Energy companies have given warning that the Scottish Government could endanger the future of offshore wind projects by reducing subsidies.
SNP energy minister Fergus Ewing unveiled the Scottish Government’s blueprint for future subsidies yesterday, which includes ending support for biomass plants, and increasing support for tidal renewables. Electricity suppliers have to provide an increasing share of power from renewable sources, and different numbers of Renewable Obligation Certificates (ROCs) are awarded for different types of renewable energy generation.
The proposals, which will go out to consultation, include plans to reduce wind subsidies, taking onshore support down from one ROC per megawatt hour to 0.9, and reducing offshore wind from two ROCs to 1.8 by 2017-18. This means energy companies would have to produce more energy from these sources to meet the obligations.
Sources in the energy industry told The Scotsman that while onshore wind projects do not need subsidies as much because it is “a more mature technology”, offshore wind technology is still developing, which makes it harder to attract investment.
Labour set a high rate of subsidy for offshore to try to attract more investment from international markets, but Lib Dem Westminster Energy Secretary Chris Huhne this week announced a reversal of the policy and yesterday’s document by the Scottish Government indicated that it would follow suit.
The UK has the world’s biggest potential offshore wind market, with up to 36,000 sites identified, but energy companies queried whether this would be enough to attract investment.
Mr Ewing said he would be willing to listen to alternative views on subsidies. However, he focused on the move to cap subsidies on biomass projects, concentrating on small-scale, “more efficient” projects and removing them from large-scale ones such as the Scottish and Southern Electricity (SSE) plant near Lockerbie.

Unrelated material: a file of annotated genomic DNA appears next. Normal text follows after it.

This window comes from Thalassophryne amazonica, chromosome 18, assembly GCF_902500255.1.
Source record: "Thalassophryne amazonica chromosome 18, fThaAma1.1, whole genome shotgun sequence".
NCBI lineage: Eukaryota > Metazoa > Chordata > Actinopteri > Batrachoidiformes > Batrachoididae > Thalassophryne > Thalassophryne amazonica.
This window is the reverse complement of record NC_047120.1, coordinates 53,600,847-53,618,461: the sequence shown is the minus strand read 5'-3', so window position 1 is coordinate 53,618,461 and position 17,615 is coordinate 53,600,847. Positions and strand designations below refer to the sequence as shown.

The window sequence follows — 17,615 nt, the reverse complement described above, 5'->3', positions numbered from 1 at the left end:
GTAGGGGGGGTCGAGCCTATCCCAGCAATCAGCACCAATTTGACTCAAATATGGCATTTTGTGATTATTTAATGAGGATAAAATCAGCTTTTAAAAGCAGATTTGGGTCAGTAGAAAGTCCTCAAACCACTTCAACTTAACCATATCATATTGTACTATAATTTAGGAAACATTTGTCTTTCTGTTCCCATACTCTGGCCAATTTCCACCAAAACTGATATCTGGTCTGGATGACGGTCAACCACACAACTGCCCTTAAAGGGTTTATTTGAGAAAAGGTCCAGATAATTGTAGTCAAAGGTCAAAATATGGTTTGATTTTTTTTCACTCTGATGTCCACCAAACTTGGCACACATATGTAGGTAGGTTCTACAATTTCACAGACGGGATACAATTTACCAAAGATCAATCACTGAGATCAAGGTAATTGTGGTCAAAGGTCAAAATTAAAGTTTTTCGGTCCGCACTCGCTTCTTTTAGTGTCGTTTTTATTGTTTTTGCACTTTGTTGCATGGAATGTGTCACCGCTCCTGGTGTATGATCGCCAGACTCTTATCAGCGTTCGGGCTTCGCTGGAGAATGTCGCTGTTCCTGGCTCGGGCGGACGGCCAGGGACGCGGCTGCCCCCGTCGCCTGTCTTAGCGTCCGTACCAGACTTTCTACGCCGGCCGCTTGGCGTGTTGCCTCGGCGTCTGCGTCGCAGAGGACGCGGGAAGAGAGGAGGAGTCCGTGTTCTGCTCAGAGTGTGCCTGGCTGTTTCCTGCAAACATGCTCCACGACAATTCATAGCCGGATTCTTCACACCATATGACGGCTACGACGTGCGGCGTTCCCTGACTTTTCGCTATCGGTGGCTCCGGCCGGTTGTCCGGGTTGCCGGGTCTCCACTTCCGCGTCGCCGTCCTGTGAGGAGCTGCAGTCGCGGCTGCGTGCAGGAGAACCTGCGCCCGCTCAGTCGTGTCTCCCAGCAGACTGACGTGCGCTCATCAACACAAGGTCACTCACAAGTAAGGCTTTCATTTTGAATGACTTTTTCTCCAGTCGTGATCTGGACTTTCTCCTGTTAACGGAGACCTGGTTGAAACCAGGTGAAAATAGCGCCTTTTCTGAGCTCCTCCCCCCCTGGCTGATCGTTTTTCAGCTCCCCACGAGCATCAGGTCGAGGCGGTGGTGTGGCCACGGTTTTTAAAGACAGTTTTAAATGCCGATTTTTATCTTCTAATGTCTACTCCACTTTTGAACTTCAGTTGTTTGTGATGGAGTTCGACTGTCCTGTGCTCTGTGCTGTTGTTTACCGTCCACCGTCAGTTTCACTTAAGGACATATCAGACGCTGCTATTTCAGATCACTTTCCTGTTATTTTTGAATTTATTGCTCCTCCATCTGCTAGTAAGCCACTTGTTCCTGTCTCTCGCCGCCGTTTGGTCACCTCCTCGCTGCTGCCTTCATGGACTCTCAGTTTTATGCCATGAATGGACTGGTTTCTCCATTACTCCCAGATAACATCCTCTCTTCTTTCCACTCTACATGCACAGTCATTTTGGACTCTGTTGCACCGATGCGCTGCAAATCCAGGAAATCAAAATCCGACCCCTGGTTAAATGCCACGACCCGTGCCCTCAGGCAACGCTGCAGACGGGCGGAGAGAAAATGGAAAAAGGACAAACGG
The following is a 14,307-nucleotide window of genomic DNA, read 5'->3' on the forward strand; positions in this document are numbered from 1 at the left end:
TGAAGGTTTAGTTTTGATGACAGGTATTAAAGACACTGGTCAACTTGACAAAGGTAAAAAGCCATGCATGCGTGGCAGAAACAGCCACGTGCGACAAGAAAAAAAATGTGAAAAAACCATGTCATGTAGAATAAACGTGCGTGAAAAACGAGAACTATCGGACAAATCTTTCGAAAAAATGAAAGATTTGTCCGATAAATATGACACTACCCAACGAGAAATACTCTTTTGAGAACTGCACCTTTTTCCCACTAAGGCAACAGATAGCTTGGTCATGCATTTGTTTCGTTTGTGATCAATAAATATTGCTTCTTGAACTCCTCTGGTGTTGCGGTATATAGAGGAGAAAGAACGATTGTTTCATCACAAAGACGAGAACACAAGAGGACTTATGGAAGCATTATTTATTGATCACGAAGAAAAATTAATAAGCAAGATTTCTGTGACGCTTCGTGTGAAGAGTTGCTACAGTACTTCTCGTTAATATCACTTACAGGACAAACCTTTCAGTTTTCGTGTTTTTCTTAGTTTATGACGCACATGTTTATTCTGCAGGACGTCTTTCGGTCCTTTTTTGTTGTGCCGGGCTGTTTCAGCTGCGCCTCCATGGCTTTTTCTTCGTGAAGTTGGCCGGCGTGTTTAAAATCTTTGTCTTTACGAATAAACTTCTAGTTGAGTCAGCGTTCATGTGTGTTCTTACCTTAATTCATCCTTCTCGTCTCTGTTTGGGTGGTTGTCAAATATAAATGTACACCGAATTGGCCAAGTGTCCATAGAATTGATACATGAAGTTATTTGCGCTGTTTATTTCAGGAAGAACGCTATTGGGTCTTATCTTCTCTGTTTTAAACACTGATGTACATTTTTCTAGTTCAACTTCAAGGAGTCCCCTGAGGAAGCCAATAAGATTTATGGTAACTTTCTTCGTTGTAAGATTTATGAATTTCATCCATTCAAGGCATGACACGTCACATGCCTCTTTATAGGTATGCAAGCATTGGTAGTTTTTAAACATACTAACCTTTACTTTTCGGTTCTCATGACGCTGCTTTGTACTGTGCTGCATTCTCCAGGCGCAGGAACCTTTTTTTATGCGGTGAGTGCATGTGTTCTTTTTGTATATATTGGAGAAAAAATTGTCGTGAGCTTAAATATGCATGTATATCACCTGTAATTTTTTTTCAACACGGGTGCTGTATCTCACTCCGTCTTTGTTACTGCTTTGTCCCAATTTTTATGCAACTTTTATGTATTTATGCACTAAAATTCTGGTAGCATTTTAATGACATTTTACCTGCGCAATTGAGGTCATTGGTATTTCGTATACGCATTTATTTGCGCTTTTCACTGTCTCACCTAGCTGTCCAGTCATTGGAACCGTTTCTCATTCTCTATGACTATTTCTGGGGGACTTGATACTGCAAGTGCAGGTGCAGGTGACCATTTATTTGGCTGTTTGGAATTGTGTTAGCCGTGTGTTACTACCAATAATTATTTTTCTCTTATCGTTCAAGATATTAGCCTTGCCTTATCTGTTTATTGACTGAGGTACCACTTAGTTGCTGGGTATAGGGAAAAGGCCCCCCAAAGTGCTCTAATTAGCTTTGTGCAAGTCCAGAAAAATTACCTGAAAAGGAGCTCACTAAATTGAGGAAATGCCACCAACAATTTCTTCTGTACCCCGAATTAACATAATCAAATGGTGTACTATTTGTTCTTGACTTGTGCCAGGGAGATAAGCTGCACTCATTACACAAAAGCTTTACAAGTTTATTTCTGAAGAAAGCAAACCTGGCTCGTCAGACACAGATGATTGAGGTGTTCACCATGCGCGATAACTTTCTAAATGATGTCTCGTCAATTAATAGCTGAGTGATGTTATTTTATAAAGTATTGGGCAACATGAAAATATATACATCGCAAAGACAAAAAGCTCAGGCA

More money would then be put into supporting tidal energy, with the Scottish Government hoping to make Scotland the “Saudi Arabia” of wave technology. The increase in tidal takes it from three ROCs to five.
Mr Ewing said: “Scotland’s renewable resources are unparalleled. The changes proposed in this consultation will help make sure we continue to make the most of this valuable potential.
“While the Scottish Government supports the deployment of woody biomass in heat-only or combined heat-and-power plants, UK ambitions for large-scale, electricity-only woody biomass plants are an inefficient use of a finite resource. We have serious concerns around the sustainability of supply.”
The move on biomass was welcomed by campaigners opposing a proposed plant in Leith.
Energy companies welcomed the long-term certainty provided by the subsidy framework. An SSE spokesman said: “By continuing to support renewables now, government will allow industry to focus on further driving the costs of these technologies down.” ScottishPower said that the extra subsidy for tidal energy was helpful.
Renewable Obligations were introduced in 2002 to encourage generation of renewable energy. They oblige suppliers to source an increasing proportion of electricity from renewable sources. In 2010-11 it is 11.1 per cent.
Suppliers meet their obligations by presenting Renewables Obligation Certificates (ROCs), earned through sourcing from renewables such as wind, wave, solar or biomass. Where suppliers do not have sufficient ROCs to cover their obligation, a fine is imposed. The payment is set at a fixed price per MWh shortfall and adjusted in line with inflation.